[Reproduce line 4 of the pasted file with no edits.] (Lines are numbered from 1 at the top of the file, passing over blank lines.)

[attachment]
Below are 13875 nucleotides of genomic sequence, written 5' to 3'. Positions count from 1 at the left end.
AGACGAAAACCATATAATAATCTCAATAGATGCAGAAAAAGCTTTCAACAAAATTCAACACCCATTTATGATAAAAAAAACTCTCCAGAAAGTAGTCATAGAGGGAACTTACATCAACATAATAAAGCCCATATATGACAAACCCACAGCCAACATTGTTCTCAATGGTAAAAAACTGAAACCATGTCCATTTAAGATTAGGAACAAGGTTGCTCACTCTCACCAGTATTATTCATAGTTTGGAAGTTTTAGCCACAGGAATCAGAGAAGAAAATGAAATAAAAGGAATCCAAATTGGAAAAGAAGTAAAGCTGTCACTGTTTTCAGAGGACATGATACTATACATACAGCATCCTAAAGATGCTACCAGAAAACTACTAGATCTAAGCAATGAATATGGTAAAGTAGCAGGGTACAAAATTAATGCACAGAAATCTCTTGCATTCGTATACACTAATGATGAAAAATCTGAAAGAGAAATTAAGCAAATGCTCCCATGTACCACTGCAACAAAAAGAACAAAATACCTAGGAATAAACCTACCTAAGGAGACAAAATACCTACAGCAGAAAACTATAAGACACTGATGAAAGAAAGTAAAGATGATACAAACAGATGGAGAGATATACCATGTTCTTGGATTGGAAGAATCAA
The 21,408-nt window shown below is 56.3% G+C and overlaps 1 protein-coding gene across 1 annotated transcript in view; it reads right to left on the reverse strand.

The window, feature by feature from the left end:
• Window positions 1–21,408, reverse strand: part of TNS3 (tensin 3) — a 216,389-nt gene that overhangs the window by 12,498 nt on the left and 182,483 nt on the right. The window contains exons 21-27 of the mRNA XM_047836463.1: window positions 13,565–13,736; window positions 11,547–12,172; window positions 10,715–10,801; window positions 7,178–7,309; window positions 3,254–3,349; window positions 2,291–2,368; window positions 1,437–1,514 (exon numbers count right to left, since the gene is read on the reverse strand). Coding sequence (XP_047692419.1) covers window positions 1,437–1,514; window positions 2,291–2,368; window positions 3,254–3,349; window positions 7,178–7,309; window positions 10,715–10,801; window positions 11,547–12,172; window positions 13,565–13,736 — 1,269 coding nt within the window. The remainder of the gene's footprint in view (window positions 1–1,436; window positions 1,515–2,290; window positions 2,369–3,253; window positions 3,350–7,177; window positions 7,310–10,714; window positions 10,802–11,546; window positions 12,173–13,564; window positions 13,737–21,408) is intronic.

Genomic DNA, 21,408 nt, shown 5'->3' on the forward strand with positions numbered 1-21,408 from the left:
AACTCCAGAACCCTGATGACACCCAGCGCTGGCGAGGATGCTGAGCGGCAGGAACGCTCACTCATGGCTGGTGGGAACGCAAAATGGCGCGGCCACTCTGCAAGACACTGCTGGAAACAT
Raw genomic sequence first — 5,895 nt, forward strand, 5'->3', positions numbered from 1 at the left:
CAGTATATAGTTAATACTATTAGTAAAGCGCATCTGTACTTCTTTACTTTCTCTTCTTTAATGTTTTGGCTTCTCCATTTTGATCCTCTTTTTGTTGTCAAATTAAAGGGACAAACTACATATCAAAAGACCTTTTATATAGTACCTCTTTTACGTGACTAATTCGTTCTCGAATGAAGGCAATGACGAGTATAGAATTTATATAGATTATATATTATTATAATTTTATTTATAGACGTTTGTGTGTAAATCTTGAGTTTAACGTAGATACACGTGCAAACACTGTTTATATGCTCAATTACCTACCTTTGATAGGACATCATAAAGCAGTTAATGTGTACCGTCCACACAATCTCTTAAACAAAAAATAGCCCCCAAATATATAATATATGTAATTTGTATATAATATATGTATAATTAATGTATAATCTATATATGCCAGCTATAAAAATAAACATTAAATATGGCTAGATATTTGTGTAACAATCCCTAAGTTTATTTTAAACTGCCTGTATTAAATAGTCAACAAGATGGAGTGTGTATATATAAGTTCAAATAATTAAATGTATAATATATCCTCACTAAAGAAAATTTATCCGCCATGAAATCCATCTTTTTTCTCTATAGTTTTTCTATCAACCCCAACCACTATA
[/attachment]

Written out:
The window, feature by feature from the left end: